The Reading Pen’s features make it an ideal solution to capture essential information quickly and effortlessly for: students, teachers, school support staff, teacher assistants, Speech and Language Pathologists, Occupational Therapists, parents, and professionals to capture essential information quickly and effortlessly. The user scans the text, and it is then ready for adding to a text file; a note taking App, a Word Processor, a spreadsheet, or an MS PowerPoint presentation. The pen is a handy tool, as it is a practical and portable assistive technology solution.

The requirement is a steady hand and the visual ability to ‘track’ the text. A simple solution for a person with a degenerative condition, old age, or debilitating physical condition, is to place a ‘see-through’ plastic ruler beneath the targeted text. The pen can glide above the ruler, and so the user can operate the device independently. It might take some patience and practice, but the outcomes are positive. The C-Pen provides users with a new level of independence, self-reliance, and attainment.

The C-Pen ExamReader


The C-Pen Exam Reader Pen is a technological breakthrough for people wishing to read the following: English, Spanish, French, Italian, and German; with more to come. The C-Pen Exam Reader Pen is a portable, pocket-sized device that reads text aloud with a human-like digital voice.

The Joint Council for Qualifications (JCQ) approved The C-Pen Exam Reader for use in exams. For information on exam boards that allow the use of this device in exams, see This means students who have reading difficulties, such as dyslexia, can independently take exams knowing that they can read the questions, helping reveal their potential. No special provisions (apart from the C-Pen Exam Reader) or access arrangements are therefore required; this makes it a great alternative to “human readers”.

The C-Pen models are half the size of other portable pen scanners on the market and, at 50g, are half the weight. They are light, sit in the user’s left or right hand comfortably, and easy to use. Previous models from other competitors were chunky, and felt cumbersome and alien.

As well as promoting independent reading, the C-Pen ReaderPen is:

·       Ideal for students with dyslexia, reading difficulties or those who have ESL (English as a Second Language)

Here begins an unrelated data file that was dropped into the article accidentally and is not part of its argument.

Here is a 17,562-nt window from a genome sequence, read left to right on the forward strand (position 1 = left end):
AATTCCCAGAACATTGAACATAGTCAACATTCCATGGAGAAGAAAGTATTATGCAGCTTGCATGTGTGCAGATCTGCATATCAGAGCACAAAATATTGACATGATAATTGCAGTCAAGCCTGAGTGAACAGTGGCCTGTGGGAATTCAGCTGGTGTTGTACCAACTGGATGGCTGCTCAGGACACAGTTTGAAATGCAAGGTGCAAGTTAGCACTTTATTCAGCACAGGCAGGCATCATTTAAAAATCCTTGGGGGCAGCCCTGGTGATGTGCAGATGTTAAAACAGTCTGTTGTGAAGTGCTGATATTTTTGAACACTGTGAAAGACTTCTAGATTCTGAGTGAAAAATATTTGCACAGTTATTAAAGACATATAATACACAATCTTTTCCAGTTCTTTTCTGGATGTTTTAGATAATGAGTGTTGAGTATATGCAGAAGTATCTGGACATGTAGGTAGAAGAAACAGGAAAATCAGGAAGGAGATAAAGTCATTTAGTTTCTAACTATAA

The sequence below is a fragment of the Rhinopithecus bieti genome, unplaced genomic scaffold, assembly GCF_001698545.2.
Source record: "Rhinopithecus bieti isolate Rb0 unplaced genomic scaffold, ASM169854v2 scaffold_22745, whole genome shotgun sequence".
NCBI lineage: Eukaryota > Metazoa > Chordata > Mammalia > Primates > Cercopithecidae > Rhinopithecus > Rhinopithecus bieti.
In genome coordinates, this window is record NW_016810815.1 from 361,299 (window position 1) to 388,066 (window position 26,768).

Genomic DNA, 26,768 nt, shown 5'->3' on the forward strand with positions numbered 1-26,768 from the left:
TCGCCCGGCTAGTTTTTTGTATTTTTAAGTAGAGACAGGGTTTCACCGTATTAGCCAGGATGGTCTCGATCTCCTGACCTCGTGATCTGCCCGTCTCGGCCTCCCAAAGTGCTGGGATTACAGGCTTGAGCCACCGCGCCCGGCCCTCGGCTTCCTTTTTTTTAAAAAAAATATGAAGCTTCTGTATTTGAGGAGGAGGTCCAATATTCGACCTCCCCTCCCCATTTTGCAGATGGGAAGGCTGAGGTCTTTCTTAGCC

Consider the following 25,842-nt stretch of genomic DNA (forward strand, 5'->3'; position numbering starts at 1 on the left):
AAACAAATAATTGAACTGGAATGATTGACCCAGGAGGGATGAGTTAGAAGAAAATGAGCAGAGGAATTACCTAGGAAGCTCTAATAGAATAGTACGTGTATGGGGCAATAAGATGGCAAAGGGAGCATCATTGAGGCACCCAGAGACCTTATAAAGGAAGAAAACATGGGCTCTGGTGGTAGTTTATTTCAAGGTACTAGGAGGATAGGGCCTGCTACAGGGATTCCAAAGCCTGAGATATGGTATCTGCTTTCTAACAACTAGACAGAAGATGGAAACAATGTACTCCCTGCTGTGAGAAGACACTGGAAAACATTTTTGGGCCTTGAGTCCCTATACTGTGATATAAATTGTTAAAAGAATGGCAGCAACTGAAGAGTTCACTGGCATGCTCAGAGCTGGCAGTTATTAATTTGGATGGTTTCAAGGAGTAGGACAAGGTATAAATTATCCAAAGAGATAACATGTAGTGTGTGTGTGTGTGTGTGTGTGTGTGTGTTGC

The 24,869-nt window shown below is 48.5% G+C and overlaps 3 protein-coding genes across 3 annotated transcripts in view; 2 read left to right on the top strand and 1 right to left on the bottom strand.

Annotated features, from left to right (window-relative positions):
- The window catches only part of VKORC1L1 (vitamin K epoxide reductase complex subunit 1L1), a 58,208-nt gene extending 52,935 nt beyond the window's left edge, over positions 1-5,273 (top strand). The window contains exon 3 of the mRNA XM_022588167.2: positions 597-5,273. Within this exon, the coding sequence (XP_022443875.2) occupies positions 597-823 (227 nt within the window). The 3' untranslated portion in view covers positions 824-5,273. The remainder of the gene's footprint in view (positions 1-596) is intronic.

·       Suitable for students studying LOTE (Languages Other Than English)

·       Suitable for hearing words and lines of text read aloud using the pen’s speaker or via a preferred headset

·       Designed to allow students to study and research with their peers, or in exams with headphones plugged into their C-Pen ExamReader

·       Ideal for use in prisons and adolescent training and supervision centres, where a significant population are illiterate or have learning and/or mental health difficulties

·       Available in a class pack of ten

Features of the Pens 

OCR Engine 

The ReaderPen contains a high accuracy OCR (Optical Character Recognition) that enables users to capture, and save quotes, sentences, whole paragraphs, or sections of a document, menu, or recipe – and other text of interest – instantly. Scanned words are sent as a text file format. This plain text format is easily transferred to a computer (MAC OS, Chromebooks, MS Windows, or Linux/Ubuntu).

 It is convenient if the student or researcher requires particular passages of text. It might be a case of capturing quotes from a book, or a novel. Saving passages and paragraphs, or entire pages of content is quick and easy. Users need only use the ReaderPen to scan a word, a few items, or full pages. Formally, users would require a hand-held scanner, desktop scanner, or printer-scanner. Now they have the ReaderPen to perform a secondary task.


Text-to-Speech Facilities

People of all ages and abilities can use the ReaderPen to read printed text for them. The ReaderPen features high quality naturally speaking American, Australia, or British English; Spanish, and French voices. Users of all ages can use it to listen to pronunciations, or to help them read with confidence and accuracy. The voices are human quality but have consistent intonation, making them ideal for exams.

This auditory learning capability boosts self-confidence, enhances self-esteem, and improves results in classrooms or training areas. It also aids in comprehension, especially when deploying the dictionary option. The ReaderPen assists in preparing for, and studying for, exams. There is no need for intervention, or for a person performing the difficult role of a “human reader”. Users can improve performance, comprehension and reading acumen from the numerous benefits in using text-to-speech.

A real and sustainable benefit is realised when capturing scanned text and having it read aloud. The ReaderPen voices the content while the user visually follows the text in the book, novel, or user guide. Multi-sensory learning ensures more effective retention of content matter. It is easier than people think.

A few minutes with the ReaderPen and people are convinced. A teacher and trusted colleague in Tasmania – with years of experience teaching in Independent Secondary (High) School English and skils – was dubious, as he had previously used other pen technologies. On using the ReaderPen for the first time, he exclaimed in an email to me, “It’s just magic. It is so much better than I considered. I’ve bought a set of ten!”.